Style and Simplicity

The unique element of style makes it subjective from author to author.  Every author creates their own sense of style through years of practice and honing their craft. In a handout about style from the University of North Carolina, the writer identifies common issues seen in a writer’s style. These issues usually refer to improper word choices, “wordy” and often “awkward” sentence structures. What most authors don’t realize is that simplicity can often be the most important attribute of style when presenting their work to their audience.

Keep it simple:

“First, remember that your goal in academic writing is not to sound intelligent, but to get your intelligent point across” (UNC). This is true of all writing styles and genre. Whether the audience is geared toward academic readers, or those simply interested in a good story, keeping the wording and style simple allows the writer to connect with a broader range of readers. Using language that is too complex for the average reader risks alienating the audience, or losing them altogether. If they have to stop every five minutes to look up a word referenced in the story, the enjoyment will wear off, and the reader will eventually lose interest.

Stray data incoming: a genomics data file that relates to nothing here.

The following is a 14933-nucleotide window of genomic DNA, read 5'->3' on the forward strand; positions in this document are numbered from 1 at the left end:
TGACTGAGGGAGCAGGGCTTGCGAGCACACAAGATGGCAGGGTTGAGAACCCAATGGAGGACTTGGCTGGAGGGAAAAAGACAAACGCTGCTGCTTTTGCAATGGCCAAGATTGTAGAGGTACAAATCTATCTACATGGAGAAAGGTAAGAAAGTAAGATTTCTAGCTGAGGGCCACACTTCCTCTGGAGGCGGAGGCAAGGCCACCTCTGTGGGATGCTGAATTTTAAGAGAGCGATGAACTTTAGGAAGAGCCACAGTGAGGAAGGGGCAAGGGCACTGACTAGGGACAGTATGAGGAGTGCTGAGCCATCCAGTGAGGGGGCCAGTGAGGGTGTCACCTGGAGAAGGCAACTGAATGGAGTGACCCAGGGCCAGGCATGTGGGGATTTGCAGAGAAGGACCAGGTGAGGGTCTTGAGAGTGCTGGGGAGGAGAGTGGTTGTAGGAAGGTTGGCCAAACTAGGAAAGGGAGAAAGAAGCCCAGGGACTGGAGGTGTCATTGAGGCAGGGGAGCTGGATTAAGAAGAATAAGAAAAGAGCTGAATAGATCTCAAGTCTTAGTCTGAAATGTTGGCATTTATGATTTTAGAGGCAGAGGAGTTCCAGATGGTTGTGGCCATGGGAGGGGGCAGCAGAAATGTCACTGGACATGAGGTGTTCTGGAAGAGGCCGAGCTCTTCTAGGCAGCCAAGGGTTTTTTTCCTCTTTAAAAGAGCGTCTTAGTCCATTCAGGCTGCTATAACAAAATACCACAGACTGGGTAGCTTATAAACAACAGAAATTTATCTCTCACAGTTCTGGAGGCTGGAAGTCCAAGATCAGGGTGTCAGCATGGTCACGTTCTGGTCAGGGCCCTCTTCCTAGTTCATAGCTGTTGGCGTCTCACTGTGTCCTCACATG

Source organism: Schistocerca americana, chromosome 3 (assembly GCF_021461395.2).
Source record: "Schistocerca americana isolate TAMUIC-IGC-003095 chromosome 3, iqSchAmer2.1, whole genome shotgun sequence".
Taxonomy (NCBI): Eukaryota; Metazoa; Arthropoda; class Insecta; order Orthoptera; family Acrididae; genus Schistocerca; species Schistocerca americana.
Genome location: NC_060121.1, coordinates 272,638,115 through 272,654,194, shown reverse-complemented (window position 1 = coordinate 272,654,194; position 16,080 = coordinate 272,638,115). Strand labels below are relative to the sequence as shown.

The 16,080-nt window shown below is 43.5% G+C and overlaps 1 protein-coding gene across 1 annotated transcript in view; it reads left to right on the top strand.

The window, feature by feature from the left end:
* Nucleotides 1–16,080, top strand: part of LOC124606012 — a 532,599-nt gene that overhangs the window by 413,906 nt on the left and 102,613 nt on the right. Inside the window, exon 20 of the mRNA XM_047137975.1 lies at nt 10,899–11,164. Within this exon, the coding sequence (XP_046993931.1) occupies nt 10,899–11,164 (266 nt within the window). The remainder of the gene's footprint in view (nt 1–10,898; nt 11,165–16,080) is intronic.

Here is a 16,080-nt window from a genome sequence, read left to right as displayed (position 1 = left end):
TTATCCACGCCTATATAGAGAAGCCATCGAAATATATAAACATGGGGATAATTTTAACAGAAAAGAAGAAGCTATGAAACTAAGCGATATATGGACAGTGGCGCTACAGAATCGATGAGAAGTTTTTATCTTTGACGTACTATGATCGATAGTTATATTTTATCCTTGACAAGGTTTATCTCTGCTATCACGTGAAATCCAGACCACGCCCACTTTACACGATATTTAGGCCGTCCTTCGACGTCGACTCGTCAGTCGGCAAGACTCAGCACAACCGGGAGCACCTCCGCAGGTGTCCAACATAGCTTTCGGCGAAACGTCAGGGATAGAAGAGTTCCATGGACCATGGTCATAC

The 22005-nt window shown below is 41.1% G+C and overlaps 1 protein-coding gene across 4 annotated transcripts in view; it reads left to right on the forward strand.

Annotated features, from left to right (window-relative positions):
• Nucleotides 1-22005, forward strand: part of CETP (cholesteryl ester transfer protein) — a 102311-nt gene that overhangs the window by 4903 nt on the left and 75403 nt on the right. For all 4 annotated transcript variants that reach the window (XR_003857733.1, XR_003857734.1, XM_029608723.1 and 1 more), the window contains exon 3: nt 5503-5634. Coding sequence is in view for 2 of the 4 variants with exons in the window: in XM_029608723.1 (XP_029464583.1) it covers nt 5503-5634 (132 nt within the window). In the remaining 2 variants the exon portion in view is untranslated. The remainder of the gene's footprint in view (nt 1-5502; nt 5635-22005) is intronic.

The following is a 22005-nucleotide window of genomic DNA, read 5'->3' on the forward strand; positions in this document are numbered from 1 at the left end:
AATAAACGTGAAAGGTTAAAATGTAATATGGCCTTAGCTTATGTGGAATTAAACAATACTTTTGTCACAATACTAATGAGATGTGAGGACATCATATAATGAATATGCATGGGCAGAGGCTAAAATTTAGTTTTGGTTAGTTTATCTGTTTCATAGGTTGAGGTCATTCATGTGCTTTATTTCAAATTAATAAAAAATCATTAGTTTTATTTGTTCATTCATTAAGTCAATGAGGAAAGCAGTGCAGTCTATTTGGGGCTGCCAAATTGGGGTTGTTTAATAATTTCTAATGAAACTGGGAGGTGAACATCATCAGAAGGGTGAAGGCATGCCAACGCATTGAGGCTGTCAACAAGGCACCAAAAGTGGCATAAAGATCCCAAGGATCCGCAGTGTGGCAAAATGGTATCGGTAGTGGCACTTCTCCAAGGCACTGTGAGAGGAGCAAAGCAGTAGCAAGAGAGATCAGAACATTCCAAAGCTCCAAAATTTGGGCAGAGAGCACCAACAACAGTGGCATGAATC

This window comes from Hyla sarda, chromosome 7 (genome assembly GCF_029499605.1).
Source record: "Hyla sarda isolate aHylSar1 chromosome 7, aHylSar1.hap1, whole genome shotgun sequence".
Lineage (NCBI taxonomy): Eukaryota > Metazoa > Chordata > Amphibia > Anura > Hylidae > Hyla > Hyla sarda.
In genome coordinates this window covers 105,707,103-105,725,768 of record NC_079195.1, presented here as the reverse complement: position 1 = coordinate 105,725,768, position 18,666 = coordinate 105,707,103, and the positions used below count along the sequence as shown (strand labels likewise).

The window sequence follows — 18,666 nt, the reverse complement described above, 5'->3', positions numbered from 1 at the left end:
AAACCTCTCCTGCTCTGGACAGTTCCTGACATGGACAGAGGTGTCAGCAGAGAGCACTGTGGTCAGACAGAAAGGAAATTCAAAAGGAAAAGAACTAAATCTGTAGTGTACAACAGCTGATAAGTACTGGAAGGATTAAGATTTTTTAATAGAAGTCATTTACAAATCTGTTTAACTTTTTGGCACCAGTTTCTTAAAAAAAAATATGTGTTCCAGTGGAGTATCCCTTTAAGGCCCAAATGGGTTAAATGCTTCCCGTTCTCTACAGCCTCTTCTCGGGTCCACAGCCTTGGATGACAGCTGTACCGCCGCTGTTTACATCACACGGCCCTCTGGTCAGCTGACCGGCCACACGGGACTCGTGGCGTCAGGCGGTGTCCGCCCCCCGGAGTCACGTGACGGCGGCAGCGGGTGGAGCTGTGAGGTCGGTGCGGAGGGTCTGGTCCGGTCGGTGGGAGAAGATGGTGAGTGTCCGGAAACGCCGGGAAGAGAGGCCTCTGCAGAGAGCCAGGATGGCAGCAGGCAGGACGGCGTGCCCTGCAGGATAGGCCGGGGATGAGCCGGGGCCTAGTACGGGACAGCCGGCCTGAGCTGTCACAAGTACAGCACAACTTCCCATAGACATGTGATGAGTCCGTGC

Avoid wordiness:

Every writer has encountered, or will encounter, this note on their critiques at least once in their lives. Even while speaking, we tend to use more words than are necessary to get our point across (UNC). These “filler” words detract from the message of the story and often leave readers skimming through pages in search of the real meaning. “In writing, these filler words and phrases become more obvious and act as delays in getting the reader to your point. If you have enough delays in your sentence, your readers might get frustrated” (UNC). The goal is to make sharper and cleaner sentences. This does not mean that the sentences have to be devoid of the occasional embellishment. Or that they should be as simplistic as: War is bad. Just get to the point, and keep it simple.

Your Word thesaurus is not your friend:

At a young age, writers learn that repetition can kill a story as quickly as bad writing. In our efforts to circumvent this issue, we tend to refer to our thesaurus to use alternate synonyms for the same word. According to the UNC handout about style, “Don’t ever do so without looking up those words to make sure you know exactly what they mean. And don’t blindly accept the recommendations of your word processing program’s thesaurus.” Though the words may be similar in meaning, the tone they set may vary entirely. One example of this is in the sentence: “He could fathom no alternative.” In this sentence the word “fathom” is synonymous with comprehend. However, the word thesaurus also provides alternatives of “sound,” “measure,” and “probe.” Neither option would be appropriate for the sentence since they would detract from its meaning. Though using synonyms for words can take away from the repetition in the story, it can also take away from its overall presentation. Again, if the story loses its clarity to “fancy” wording, the main point also suffers.

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